Morten Storm was an unlikely jihadi. A six-foot-one red-haired Dane, Storm spent his teens in and out of trouble. A book about the Prophet Mohammed prompted his conversion to Islam, and Storm sought purpose in a community of believers. He attended a militant madrasah in Yemen, named his son Osama, and became close friends with Anwar al-Awlaki, the American-born terrorist cleric. But after a decade of jihadi life, he not only repudiated extremism but, in a quest for atonement, became a double agent for the CIA and British and Danish intelligence.Agent Storm takes readers inside the jihadist world like never before, showing the daily life of zealous men set on mass murder, from dodging drones with al Qaeda leaders in the Arabian desert to training in extremist gyms in Britain and performing supply drops in Kenya. The book also provides a tantalizing look at his dangerous life undercover, as Storm traveled the world for missions targeting its most dangerous terrorists, and into the most powerful spy agencies: their tradecraft, rivalries, and late-night carousing, as well as their ruthless use of a beautiful blonde in an ambitious honey trap. Agent Storm is a captivating, utterly unique, real-life espionage tale.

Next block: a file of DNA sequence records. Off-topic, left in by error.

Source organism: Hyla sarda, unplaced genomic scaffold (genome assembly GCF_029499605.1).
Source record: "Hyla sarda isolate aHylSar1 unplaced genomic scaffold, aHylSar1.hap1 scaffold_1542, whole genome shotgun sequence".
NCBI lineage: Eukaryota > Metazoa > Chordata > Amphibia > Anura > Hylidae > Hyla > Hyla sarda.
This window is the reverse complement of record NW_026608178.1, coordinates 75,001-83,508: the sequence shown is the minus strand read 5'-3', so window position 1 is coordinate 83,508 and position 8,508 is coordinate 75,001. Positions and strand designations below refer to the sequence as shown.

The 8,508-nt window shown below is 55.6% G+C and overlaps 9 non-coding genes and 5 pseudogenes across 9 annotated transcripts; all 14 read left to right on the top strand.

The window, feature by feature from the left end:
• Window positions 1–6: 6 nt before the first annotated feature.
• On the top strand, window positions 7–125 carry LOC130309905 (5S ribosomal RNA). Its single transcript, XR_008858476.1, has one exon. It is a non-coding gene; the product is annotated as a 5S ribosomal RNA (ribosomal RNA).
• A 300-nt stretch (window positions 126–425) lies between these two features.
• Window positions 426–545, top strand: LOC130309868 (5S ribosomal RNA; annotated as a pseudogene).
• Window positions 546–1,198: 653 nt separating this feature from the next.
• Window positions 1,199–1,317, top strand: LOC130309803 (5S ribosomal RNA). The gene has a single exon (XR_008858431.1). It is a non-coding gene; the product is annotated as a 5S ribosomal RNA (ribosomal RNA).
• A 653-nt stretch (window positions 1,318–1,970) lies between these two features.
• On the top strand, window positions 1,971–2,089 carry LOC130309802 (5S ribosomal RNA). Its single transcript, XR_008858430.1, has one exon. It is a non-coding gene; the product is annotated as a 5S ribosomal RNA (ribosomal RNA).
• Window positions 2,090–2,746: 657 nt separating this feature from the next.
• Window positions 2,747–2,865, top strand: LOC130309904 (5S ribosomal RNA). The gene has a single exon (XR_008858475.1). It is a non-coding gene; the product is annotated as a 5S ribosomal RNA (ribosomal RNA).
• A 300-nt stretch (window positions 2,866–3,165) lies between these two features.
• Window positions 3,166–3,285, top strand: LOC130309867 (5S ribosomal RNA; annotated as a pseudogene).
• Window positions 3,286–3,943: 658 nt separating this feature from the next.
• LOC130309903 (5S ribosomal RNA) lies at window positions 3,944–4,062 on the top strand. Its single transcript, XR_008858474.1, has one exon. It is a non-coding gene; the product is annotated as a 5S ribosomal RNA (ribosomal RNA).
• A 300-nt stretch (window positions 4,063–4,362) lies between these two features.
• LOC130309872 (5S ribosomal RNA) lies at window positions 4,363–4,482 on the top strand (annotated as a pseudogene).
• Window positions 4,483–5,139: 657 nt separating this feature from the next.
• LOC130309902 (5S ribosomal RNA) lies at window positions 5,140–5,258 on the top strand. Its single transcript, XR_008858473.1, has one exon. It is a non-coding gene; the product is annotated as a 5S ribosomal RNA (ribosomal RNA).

A tough, evenhanded investigation of changing public perceptions of the Alger Hiss case and why it has served as a litmus test of American political loyalties for sixty yearsBooks on Whittaker Chambers and Alger Hiss abound, as countless scholars have labored to uncover the facts behind Chambers's shocking accusation before the House Committee on Un-American Activities in the summer of 1948--that Alger Hiss, a former rising star in the State Department, had been a Communist and engaged in espionage.